Reminders that in China, life is a job
“Vita est lavorum.”
That’s Latin for “Life is a job.” I didn’t learn that in school or even from a book. I learned that from Father Guido Sarducci.
For younger readers, that name may draw a blank. Father Guido wasn’t a real person. He was a fictional priest played by comedian and writer Don Novello, and was a regular guest on “Saturday Night Live” in the 1970s and ’80s.
His most famous routine involved explaining how a secret letter discovered at the Vatican revealed the truth of what happens when you die.
In the past, the church believed that a worthy soul would leave the body like a bubble at the bottom of a 7-Up bottle. The purer your soul, the higher into heaven you would float.
But this letter overturned all that. It turns out life is a job, and your wage is $14.50 a day. When you die, you go through a long dark tunnel, and at the end of it there is God, waiting for you, and he pays you your money. But there’s a catch: He counts up all your sins, and you have to pay for them right there.
“Maybe you’ve heard that expression, ‘You have to pay for your sins’?” Sarducci would say. “That’s the truth. You do have to pay for your sins — in cash.”
Steal a bag of potato chips when you’re a little kid? Six bucks. Each time you lied? Ten dollars. And so on.
I always thought the bit was hilarious. But two stories in the news this week made me think of it — and neither is funny.
The first was a report out of the Vatican. Bishop Marcelo Sanchez Sorondo told a Spanish-language Catholic newspaper that “right now, those who are best implementing the social doctrine of the church are the Chinese.” In China, he said “the economy does not dominate politics, as happens in the United States, something Americans themselves would say.”
This came on the heels of the Vatican’s decision in December to order two underground Catholic bishops in China to step aside so government-approved bishops could take their place. The church, desperate to restore official relations with Beijing, is apparently willing to render unto the Caesars of the Politburo not only what is theirs, but what is God’s as well.
Sorondo’s comments were especially galling because they amounted to nothing less than bearing false witness. He went on at great length about how the Chinese “do not have shantytowns,” and Chinese young people “do not take drugs,” thanks to China’s “positive national conscience.”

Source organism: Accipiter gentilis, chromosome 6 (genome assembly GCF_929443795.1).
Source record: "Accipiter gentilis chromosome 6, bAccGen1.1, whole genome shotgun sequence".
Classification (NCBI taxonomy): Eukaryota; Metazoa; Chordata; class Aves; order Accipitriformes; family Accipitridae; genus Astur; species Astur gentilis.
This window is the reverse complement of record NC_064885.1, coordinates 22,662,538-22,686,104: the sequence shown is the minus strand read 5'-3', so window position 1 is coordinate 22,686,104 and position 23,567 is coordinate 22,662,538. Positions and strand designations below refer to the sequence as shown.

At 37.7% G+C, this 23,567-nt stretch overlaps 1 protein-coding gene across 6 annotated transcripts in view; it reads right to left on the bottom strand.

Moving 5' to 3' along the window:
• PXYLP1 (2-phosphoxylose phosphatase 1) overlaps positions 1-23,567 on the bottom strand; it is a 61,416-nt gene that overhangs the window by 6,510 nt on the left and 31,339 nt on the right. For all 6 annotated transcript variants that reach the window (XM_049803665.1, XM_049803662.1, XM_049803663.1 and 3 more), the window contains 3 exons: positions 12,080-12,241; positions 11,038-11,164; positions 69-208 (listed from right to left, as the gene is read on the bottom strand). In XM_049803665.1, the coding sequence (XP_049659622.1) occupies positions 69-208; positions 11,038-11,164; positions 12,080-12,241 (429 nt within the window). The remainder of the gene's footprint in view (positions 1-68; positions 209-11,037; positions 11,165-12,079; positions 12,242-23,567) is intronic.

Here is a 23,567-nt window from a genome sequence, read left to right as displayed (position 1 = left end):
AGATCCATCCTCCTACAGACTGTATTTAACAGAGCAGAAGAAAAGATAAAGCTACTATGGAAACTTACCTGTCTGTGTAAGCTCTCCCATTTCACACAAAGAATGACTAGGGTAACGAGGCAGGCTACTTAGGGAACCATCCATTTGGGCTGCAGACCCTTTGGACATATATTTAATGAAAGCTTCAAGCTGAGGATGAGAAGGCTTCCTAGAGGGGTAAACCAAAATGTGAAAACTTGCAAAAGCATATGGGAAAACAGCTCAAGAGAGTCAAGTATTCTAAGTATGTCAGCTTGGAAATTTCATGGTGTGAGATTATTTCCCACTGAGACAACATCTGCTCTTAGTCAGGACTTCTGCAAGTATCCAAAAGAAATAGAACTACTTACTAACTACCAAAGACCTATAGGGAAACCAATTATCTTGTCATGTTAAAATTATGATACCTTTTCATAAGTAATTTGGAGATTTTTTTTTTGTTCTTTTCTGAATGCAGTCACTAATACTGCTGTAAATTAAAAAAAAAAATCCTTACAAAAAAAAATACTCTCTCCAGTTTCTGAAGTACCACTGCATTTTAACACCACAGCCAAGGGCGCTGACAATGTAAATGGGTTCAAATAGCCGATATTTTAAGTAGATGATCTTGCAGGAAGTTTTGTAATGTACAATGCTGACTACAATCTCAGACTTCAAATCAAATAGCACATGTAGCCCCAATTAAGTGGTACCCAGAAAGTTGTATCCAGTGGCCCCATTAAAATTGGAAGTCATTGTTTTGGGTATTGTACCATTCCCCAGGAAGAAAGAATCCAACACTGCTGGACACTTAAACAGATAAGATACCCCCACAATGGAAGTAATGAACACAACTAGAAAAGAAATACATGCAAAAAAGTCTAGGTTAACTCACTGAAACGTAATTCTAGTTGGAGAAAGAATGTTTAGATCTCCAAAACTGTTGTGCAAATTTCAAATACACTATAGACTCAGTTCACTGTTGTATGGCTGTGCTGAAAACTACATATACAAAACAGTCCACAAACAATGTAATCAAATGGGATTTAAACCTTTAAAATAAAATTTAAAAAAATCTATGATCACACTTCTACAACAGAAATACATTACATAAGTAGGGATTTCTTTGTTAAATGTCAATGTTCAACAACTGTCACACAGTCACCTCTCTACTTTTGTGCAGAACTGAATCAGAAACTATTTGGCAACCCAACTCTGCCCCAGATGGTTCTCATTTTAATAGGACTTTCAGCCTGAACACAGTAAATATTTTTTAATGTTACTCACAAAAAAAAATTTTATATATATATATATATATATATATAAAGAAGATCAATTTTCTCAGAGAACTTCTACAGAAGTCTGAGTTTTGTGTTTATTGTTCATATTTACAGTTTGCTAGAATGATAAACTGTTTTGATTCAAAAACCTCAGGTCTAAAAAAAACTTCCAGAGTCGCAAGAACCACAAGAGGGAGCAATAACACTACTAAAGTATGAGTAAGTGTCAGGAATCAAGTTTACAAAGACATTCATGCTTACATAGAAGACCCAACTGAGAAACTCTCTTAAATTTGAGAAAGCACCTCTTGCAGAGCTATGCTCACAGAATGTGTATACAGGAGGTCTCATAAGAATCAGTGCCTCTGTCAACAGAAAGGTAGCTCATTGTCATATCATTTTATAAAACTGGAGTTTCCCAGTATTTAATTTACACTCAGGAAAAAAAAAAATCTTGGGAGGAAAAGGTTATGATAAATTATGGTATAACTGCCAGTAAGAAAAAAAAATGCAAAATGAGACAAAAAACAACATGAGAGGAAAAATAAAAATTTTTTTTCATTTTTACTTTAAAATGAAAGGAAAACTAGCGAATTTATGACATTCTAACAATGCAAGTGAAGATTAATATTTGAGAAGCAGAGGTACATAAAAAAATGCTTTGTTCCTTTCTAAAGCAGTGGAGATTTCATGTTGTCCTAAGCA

It’s true that under China’s “state capitalism” hundreds of millions of people have been lifted out of poverty. It’s also true that hundreds of millions still live in crushing poverty.
The point is that Sorondo admires the state part of state capitalism. And the Chinese state’s effort to promote a “positive national conscience” is decidedly at odds with any sane definition of Christian conscience. China has a vast network of slave labor camps. The state decides how many children citizens can have. It has an internal passport system barring minorities from foreign travel that would be instantly recognizable as a modern Jim Crow law if other ethnicities were in play.
The second news item comes from a chilling article in The Atlantic by Anna Mitchell and Larry Diamond of the Hoover Institution. China is using cutting-edge artificial intelligence technology to construct a massive Orwellian surveillance apparatus to monitor every aspect of life. At home or work, everything Chinese citizens do on the internet is increasingly monitored and recorded. Outside, facial recognition software is empowering Big Brother to monitor where people go, whom they meet with and what they buy.
This will all be tallied into what Mitchell and Diamond call a “citizen score.” Even being friends with a “subversive” could lower your score, thus encouraging people to stay away from dissidents for fear of losing privileges. An internet privacy expert says, “What China is doing here is selectively breeding its population to select against the trait of critical, independent thinking.”
This citizen score sounds an awful lot like Father Guido’s “Vita est lavorum”: Work for the state, get a good score. Fail and pay the price.
But there are two key differences. First, Father Guido’s bit was about getting into heaven — which the atheist government of China doesn’t believe in. Second, Father Guido’s idea was funny. This isn’t.
Goldberg is a fellow at the American Enterprise Institute and a senior editor of National Review.